Madagascar: A new thrust for justice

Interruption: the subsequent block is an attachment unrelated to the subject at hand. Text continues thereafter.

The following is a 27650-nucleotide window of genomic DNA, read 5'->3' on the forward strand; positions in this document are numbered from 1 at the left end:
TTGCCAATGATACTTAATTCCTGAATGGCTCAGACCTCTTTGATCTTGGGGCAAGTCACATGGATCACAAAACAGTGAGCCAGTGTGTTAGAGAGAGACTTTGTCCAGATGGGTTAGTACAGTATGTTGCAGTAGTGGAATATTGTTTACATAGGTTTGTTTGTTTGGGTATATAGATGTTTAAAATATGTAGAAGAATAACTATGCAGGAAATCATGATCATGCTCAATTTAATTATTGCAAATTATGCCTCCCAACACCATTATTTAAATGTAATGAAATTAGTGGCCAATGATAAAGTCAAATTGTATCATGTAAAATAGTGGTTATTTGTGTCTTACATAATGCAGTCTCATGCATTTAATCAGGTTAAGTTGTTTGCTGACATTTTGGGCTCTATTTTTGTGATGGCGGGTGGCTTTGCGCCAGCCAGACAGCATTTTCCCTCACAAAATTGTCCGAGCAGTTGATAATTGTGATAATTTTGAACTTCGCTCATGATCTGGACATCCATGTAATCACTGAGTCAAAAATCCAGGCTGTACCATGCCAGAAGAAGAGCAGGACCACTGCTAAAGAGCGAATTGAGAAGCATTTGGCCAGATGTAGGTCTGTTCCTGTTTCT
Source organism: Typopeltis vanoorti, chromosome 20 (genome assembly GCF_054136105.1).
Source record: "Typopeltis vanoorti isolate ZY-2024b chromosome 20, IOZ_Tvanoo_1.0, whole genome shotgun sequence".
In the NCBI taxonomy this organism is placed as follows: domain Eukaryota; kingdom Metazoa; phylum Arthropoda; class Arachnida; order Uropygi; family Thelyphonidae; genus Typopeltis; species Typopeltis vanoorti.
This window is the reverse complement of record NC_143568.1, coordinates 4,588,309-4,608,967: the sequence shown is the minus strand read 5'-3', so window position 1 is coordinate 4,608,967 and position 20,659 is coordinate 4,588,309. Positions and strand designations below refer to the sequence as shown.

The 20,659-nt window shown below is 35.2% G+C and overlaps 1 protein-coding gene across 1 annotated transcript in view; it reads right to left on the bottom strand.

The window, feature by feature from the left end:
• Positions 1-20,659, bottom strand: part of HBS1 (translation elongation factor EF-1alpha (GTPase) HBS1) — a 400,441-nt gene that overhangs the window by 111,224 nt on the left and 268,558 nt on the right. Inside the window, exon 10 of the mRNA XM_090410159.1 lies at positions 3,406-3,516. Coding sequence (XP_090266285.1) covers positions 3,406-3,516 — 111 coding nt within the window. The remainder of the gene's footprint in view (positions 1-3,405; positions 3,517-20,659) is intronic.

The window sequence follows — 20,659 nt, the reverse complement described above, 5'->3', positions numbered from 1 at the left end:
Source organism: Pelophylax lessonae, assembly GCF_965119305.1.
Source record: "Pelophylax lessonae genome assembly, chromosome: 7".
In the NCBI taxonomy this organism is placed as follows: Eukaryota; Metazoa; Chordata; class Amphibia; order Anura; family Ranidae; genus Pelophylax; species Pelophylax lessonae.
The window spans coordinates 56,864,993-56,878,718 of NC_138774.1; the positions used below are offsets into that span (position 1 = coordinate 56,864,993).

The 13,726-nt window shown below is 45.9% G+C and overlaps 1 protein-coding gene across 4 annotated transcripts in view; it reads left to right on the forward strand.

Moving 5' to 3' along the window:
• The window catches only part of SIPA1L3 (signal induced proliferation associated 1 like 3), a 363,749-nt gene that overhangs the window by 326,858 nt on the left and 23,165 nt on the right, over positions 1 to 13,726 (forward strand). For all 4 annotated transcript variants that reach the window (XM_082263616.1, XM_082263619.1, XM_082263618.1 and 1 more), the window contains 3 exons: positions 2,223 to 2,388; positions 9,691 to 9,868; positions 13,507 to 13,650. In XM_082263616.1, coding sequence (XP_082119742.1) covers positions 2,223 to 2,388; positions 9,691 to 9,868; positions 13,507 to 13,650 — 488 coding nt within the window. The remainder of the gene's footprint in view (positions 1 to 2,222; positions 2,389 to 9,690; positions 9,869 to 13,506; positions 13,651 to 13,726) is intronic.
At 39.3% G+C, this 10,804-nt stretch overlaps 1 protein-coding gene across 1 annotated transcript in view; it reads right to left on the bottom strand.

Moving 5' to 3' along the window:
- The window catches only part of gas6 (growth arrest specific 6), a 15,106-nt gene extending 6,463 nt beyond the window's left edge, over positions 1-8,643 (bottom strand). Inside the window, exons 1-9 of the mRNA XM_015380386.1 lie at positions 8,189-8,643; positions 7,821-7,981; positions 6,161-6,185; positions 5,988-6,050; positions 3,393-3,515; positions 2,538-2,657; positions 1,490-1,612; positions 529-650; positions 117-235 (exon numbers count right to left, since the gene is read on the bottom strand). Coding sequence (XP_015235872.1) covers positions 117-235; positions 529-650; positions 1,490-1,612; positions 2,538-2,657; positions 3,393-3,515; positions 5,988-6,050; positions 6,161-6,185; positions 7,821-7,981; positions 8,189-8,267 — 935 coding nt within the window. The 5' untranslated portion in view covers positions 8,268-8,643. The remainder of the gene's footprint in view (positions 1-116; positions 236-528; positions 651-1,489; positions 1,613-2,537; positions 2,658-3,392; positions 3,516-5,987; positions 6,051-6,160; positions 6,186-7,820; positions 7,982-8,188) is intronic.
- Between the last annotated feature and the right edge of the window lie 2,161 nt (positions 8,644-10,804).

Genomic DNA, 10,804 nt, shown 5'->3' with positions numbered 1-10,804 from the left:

Although at the time of its independence in 1960, Madagascar was quite developed in comparison with Africa, it now numbers among the world?s fifteen poorest nations. With the expulsion of Fr De Puybaudet SJ, the newly independent Republic lost the founder of a Christian trade union and an important mentor to lay people with influence in the nation?s political and economic life. At the same time, the social apostolate found itself dispersed in various charities, especially hospitals, assistance to migrants, and schools for the poor in villages. Finally in the 1980s a ?Faith and Justice? centre was founded. It became an important place for documentation and dialogue, working for example, with the National Committee for Election Observation, which proved very effective in dealing with graft and electoral fraud. Now, to regroup many scattered efforts in the social apostolate, a new multi-disciplinary centre is in the planning, to be built in 2002 within the Jesuit parish of the capital Antananarivo and named after former Father General Pedro Arrupe. The director-designate is the anthropologist Pierre André Ranaivoarson SJ, to work with a team of young Jesuits currently in training. A place for meetings, research and publications, the Arrupe Centre?s mandate will be to raise a voice for the island?s poor and unfortunate and against injustice and to make that voice heard among political and economic decision-makers. [HL10503]